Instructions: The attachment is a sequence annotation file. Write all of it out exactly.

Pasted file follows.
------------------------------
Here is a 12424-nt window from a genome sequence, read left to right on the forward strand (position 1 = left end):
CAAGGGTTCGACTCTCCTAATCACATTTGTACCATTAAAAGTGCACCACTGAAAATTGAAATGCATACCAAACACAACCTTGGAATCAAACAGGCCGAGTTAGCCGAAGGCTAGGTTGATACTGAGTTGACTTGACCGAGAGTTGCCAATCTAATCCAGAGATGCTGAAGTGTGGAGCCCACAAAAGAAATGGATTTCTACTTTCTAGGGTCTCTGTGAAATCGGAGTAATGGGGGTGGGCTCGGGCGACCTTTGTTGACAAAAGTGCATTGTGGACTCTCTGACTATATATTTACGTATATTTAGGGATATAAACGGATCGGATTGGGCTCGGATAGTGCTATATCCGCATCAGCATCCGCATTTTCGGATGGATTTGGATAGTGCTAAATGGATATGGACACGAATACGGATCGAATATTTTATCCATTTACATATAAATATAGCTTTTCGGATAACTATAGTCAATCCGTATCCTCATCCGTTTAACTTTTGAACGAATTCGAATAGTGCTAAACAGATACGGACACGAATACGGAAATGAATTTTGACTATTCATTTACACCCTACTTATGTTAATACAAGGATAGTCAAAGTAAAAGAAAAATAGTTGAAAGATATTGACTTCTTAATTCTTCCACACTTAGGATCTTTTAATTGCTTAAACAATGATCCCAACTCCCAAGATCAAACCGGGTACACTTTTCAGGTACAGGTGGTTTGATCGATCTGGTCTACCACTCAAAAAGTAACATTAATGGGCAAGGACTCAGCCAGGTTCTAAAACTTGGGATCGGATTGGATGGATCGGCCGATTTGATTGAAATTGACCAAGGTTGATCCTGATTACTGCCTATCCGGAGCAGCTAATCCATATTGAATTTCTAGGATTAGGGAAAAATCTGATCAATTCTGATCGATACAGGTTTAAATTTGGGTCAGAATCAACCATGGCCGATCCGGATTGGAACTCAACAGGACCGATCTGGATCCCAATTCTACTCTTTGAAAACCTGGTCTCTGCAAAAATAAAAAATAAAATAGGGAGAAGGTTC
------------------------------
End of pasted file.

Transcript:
Here is a 12424-nt window from a genome sequence, read left to right on the forward strand (position 1 = left end):
CAAGGGTTCGACTCTCCTAATCACATTTGTACCATTAAAAGTGCACCACTGAAAATTGAAATGCATACCAAACACAACCTTGGAATCAAACAGGCCGAGTTAGCCGAAGGCTAGGTTGATACTGAGTTGACTTGACCGAGAGTTGCCAATCTAATCCAGAGATGCTGAAGTGTGGAGCCCACAAAAGAAATGGATTTCTACTTTCTAGGGTCTCTGTGAAATCGGAGTAATGGGGGTGGGCTCGGGCGACCTTTGTTGACAAAAGTGCATTGTGGACTCTCTGACTATATATTTACGTATATTTAGGGATATAAACGGATCGGATTGGGCTCGGATAGTGCTATATCCGCATCAGCATCCGCATTTTCGGATGGATTTGGATAGTGCTAAATGGATATGGACACGAATACGGATCGAATATTTTATCCATTTACATATAAATATAGCTTTTCGGATAACTATAGTCAATCCGTATCCTCATCCGTTTAACTTTTGAACGAATTCGAATAGTGCTAAACAGATACGGACACGAATACGGAAATGAATTTTGACTATTCATTTACACCCTACTTATGTTAATACAAGGATAGTCAAAGTAAAAGAAAAATAGTTGAAAGATATTGACTTCTTAATTCTTCCACACTTAGGATCTTTTAATTGCTTAAACAATGATCCCAACTCCCAAGATCAAACCGGGTACACTTTTCAGGTACAGGTGGTTTGATCGATCTGGTCTACCACTCAAAAAGTAACATTAATGGGCAAGGACTCAGCCAGGTTCTAAAACTTGGGATCGGATTGGATGGATCGGCCGATTTGATTGAAATTGACCAAGGTTGATCCTGATTACTGCCTATCCGGAGCAGCTAATCCATATTGAATTTCTAGGATTAGGGAAAAATCTGATCAATTCTGATCGATACAGGTTTAAATTTGGGTCAGAATCAACCATGGCCGATCCGGATTGGAACTCAACAGGACCGATCTGGATCCCAATTCTACTCTTTGAAAACCTGGTCTCTGCAAAAATAAAAAATAAAATAGGGAGAAGGTTC